People often say that to learn filmmaking you should go to the big film schools and then get a job at one of the big TV or film studios.By working for a series of small companies I learned skills one could never possibly learn anywhere else...
What we need is relatively simple: businesses to recognise that those under 25 could become a talent pool that will help them grow but they have an active role to play in helping them understand and then develop the skills that are needed. It could start with offering work experience, a traineeship or apprenticeship. What's important is realising this interaction will inspire a young person about what their future could hold and directly influence their success. Especially for the one in six who grow up in families where neither parent is employed.
Surprisingly, there is very little criticism of the presence of the armed forces in the universities. Hidden under the cloak of heroism and necessity, the military, navy and air force are beyond scrutiny.
I decided to take part in the Volunteer Abroad Journalism project because, having graduated from university in June, I wanted to have something in the pipeline that would incorporate travel AND work experience.
What then do the companies offering unpaid internships care about more? The future job prospects of those who work for them? Or the opportunity to freely load onto them un-enviable, dull, un-fulfilling tasks which no-one else wants to do?
The first thing to remember is that schemes tend to be open for the next month or so at least. Most schemes do not tend to close until late December or even the start of January. However, it is known that companies, like BP for example, operate on a first come first served basis and will close their application when the places are filled.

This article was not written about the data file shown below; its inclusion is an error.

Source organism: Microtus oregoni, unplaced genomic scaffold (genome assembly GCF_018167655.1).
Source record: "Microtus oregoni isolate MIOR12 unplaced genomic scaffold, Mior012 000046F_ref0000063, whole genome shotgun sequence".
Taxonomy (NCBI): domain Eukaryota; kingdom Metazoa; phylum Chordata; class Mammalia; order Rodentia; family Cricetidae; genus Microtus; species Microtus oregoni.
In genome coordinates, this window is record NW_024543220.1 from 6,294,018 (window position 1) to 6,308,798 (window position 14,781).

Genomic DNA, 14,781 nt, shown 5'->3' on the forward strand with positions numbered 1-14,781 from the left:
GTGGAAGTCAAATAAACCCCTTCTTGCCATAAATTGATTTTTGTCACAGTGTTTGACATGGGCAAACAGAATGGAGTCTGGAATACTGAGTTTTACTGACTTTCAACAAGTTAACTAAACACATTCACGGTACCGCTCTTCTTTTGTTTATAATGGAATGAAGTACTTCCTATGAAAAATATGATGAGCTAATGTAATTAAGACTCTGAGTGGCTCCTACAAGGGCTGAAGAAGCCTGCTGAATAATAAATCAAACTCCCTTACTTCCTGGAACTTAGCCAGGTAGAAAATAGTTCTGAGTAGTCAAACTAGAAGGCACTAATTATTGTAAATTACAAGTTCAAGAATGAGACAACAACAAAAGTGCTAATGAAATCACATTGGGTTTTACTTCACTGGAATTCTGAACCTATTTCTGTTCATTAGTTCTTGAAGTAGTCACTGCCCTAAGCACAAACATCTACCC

Our young people are making decisions about their future in a difficult economy: there are high levels of youth unemployment and university fees are at a record high. We have to be supporting them through the transition from education into the workforce by ensuring they're aware of all the career options open to them.
Here are my suggestions on what to do with the next year. Take a step back and really think about what you want from the next 40 years of work. It's a long time to be doing anything, so don't rush it. Surround yourself with people and things that inspire you. Learn everything you can.
Widespread popular belief always told me an Oxbridge education opens more doors... Ultimately, a degree from any top university isn't enough these days. In many industries work experience, passion and determination count for more, and will take you much further.
Mine is a lesson, to coin a phrase, about being a square peg in a round hole - a person whose character makes them unsuitable for the job they are in. Here is what I did about it and how I ended up in a better place.
David Cameron's conference address may have been a long way from that sweaty room behind the church hall, but his tone was exactly the same: Overbearing, condescending, burnished with a membrane deep veneer of sincerity. We all know the world doesn't owe us a living Dave. We've been living in it all our lives.